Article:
The new limits on tax relief for asset-backed pension contributions were set out in draft clauses of the Finance Bill 2012, but came into effect from the date of the Autumn Statement on 29 November this year. The changes follow a consultation on pension schemes earlier in 2011
and are expected to save the government almost half a billion pounds in tax relief per annum.
Chancellor George Osborne said in his Autumn Statement
earlier this week that the move would stop “some large firms using complex asset-backed pension funding arrangements to claim double the amount of tax relief that was intended.”
The new rules on tax relief were intended to “reflect accurately the total amount of payments the employer makes to the pension scheme directly or through a special purpose vehicle, for example a partnership,” HM Revenue & Customs echoed in a statement.
Transitional rules will apply to existing arrangements that have already received tax relief, the Government said.
In the past, employers using assets as collateral that generated an income stream for a pension scheme could claim tax relief twice – first as a deduction on the pension contribution upfront and secondly as a deduction for income payments derived from the asset. This created “unintended and excessive tax relief,” HMRC said.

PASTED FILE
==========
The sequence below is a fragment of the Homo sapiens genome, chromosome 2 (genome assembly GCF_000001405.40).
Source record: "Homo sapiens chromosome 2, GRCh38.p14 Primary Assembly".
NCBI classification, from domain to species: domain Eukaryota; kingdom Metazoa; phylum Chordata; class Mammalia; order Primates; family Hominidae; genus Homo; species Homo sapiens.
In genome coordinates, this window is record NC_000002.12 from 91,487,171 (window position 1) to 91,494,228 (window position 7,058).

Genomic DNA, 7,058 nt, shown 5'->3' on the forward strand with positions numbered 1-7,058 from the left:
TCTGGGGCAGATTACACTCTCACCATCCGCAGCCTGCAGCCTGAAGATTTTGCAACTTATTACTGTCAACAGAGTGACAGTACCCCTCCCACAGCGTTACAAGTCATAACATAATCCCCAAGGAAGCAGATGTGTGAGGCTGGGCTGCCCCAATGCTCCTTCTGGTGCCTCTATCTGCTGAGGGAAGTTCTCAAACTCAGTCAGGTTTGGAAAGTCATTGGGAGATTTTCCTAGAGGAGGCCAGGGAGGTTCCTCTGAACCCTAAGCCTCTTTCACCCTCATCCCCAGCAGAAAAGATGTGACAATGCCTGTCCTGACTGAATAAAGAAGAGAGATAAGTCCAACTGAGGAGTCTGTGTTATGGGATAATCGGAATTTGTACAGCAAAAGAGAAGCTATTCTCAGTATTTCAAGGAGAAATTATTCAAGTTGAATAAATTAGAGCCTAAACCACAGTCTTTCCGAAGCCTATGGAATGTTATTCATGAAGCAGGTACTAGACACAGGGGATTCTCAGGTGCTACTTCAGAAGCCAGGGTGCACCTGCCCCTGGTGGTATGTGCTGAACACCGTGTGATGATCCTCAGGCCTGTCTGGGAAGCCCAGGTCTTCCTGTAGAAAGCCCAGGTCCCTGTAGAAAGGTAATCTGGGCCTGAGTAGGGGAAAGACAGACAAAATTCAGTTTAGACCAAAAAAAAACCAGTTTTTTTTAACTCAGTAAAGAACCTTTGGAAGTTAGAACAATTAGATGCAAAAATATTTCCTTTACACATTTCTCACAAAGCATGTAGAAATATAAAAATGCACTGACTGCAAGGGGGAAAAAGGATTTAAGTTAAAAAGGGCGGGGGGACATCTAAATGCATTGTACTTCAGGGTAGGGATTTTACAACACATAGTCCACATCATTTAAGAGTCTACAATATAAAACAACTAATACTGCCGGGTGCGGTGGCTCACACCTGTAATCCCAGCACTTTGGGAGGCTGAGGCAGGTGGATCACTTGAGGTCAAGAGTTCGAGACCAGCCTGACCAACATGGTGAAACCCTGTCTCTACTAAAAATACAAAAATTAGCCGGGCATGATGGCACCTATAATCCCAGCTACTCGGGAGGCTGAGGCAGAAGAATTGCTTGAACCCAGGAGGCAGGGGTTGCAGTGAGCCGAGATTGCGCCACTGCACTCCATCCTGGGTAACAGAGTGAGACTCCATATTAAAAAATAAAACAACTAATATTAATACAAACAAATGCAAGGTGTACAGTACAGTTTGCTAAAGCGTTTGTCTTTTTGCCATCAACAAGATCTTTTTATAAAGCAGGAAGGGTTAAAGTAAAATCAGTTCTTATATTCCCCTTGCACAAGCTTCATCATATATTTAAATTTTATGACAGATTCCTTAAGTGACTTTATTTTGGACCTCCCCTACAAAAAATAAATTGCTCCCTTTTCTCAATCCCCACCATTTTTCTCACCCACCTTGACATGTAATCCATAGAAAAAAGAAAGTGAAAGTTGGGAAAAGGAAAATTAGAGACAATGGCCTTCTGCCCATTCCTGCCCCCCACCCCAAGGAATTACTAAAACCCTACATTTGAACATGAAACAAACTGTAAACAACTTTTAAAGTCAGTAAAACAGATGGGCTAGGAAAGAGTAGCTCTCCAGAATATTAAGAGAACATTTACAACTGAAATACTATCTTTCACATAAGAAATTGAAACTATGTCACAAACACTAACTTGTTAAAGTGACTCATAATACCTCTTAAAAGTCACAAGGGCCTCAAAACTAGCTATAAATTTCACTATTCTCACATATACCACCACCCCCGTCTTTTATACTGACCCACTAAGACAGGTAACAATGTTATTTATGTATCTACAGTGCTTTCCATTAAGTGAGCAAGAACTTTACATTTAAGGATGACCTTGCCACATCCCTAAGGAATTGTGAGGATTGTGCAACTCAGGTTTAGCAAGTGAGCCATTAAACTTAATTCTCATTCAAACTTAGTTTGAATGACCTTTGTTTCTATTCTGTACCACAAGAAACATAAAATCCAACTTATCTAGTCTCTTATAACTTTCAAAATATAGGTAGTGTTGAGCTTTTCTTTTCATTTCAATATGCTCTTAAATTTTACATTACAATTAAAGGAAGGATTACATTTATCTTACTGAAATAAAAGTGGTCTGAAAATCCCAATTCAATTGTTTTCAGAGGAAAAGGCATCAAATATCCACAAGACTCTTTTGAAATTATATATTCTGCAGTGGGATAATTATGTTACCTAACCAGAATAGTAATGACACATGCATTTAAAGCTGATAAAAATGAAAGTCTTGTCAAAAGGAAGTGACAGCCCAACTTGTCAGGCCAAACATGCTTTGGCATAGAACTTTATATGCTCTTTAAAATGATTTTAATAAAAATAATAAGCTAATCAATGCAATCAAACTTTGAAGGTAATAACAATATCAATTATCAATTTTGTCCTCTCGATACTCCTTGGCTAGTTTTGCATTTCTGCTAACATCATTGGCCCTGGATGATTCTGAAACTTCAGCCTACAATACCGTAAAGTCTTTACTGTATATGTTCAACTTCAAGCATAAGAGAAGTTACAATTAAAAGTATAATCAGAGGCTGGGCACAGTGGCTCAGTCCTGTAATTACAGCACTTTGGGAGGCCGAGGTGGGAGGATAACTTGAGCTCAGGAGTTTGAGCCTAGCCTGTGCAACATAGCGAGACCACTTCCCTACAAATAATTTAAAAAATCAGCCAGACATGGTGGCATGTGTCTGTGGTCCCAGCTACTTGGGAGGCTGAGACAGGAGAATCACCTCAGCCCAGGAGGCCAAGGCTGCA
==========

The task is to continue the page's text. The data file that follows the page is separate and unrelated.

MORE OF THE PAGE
Asset-backed pension schemes can have advantages for employers, however. Payments can be spread over several years and it is possible to adjust the overall contribution by agreement to take account of changing economic circumstances and deficit levels, according to the Treasury.
Asset-backed pensions can also provide security to pension schemes, which have a right to the underlying asset if the income stream ceases or the employer becomes insolvent.
According to HR consultancy Mercer
, asset-backed contributions can help to address deficit issues and reduce the need for cash upfront when compared with typical cash-only recovery plans. But it added that there needed to be a more “level playing-field” for pension tax rules introduced.
Ian Gordon, partner specialising in employment and pensions at law firm, McGrigors, warned that the restrictions on tax relief may “slow the pace of adoption” of asset-backed pensions. PwC partner Alex Henderson also indicated that, although the changes were expected after the previous consultation exercise, their scope may have surprised some observers.
“Overall, the measures look to restrict relief rather than abolish it. We expect this area to be of continuing interest for many employers facing deficits in their schemes and employers will be pleased to have the additional certainty of specially designed legislation,” he said.
But George Bull, a senior tax partner at Baker Tilly, said the shift would help pay for substantial chunks of the cost of various tax give-aways – delaying the January 2012 fuel duty increase to August, cancelling the August 2012 increase as well extending the small business rate holiday until 2012/13.